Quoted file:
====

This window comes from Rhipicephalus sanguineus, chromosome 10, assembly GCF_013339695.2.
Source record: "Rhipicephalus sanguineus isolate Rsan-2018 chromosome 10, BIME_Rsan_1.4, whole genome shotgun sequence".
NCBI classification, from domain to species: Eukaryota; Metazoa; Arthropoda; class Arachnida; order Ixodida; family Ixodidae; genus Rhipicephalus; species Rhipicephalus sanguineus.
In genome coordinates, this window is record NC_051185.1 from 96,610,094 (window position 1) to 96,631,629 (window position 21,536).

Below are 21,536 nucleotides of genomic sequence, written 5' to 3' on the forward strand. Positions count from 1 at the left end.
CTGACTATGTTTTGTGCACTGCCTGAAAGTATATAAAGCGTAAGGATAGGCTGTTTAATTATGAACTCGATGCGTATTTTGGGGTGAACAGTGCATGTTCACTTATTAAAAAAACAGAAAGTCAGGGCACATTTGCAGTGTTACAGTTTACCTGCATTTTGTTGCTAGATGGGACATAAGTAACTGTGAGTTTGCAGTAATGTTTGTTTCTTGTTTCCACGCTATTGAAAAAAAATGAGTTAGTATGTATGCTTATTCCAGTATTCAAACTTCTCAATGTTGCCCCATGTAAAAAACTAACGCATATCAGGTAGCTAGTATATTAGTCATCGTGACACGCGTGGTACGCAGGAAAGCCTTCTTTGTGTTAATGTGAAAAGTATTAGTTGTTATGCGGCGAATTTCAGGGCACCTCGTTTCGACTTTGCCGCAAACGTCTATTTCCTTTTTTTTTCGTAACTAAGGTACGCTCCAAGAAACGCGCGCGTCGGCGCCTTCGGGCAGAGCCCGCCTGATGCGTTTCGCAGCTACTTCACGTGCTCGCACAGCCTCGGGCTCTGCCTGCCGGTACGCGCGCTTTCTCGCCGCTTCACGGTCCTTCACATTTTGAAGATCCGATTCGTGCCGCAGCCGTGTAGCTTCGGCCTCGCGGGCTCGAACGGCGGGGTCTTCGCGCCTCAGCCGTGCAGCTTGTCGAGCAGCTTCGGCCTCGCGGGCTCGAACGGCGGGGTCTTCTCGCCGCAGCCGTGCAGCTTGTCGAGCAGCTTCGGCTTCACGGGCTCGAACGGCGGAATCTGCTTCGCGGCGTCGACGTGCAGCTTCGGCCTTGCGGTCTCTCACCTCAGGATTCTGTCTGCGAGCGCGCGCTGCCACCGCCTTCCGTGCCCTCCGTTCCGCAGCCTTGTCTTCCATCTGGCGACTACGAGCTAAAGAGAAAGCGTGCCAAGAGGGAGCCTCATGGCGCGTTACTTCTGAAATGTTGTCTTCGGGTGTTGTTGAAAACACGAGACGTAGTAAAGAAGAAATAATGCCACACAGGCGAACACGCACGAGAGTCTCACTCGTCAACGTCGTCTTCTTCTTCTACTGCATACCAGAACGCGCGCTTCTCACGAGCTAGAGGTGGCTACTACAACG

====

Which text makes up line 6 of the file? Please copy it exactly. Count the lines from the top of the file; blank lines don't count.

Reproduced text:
CTGACTATGTTTTGTGCACTGCCTGAAAGTATATAAAGCGTAAGGATAGGCTGTTTAATTATGAACTCGATGCGTATTTTGGGGTGAACAGTGCATGTTCACTTATTAAAAAAACAGAAAGTCAGGGCACATTTGCAGTGTTACAGTTTACCTGCATTTTGTTGCTAGATGGGACATAAGTAACTGTGAGTTTGCAGTAATGTTTGTTTCTTGTTTCCACGCTATTGAAAAAAAATGAGTTAGTATGTATGCTTATTCCAGTATTCAAACTTCTCAATGTTGCCCCATGTAAAAAACTAACGCATATCAGGTAGCTAGTATATTAGTCATCGTGACACGCGTGGTACGCAGGAAAGCCTTCTTTGTGTTAATGTGAAAAGTATTAGTTGTTATGCGGCGAATTTCAGGGCACCTCGTTTCGACTTTGCCGCAAACGTCTATTTCCTTTTTTTTTCGTAACTAAGGTACGCTCCAAGAAACGCGCGCGTCGGCGCCTTCGGGCAGAGCCCGCCTGATGCGTTTCGCAGCTACTTCACGTGCTCGCACAGCCTCGGGCTCTGCCTGCCGGTACGCGCGCTTTCTCGCCGCTTCACGGTCCTTCACATTTTGAAGATCCGATTCGTGCCGCAGCCGTGTAGCTTCGGCCTCGCGGGCTCGAACGGCGGGGTCTTCGCGCCTCAGCCGTGCAGCTTGTCGAGCAGCTTCGGCCTCGCGGGCTCGAACGGCGGGGTCTTCTCGCCGCAGCCGTGCAGCTTGTCGAGCAGCTTCGGCTTCACGGGCTCGAACGGCGGAATCTGCTTCGCGGCGTCGACGTGCAGCTTCGGCCTTGCGGTCTCTCACCTCAGGATTCTGTCTGCGAGCGCGCGCTGCCACCGCCTTCCGTGCCCTCCGTTCCGCAGCCTTGTCTTCCATCTGGCGACTACGAGCTAAAGAGAAAGCGTGCCAAGAGGGAGCCTCATGGCGCGTTACTTCTGAAATGTTGTCTTCGGGTGTTGTTGAAAACACGAGACGTAGTAAAGAAGAAATAATGCCACACAGGCGAACACGCACGAGAGTCTCACTCGTCAACGTCGTCTTCTTCTTCTACTGCATACCAGAACGCGCGCTTCTCACGAGCTAGAGGTGGCTACTACAACG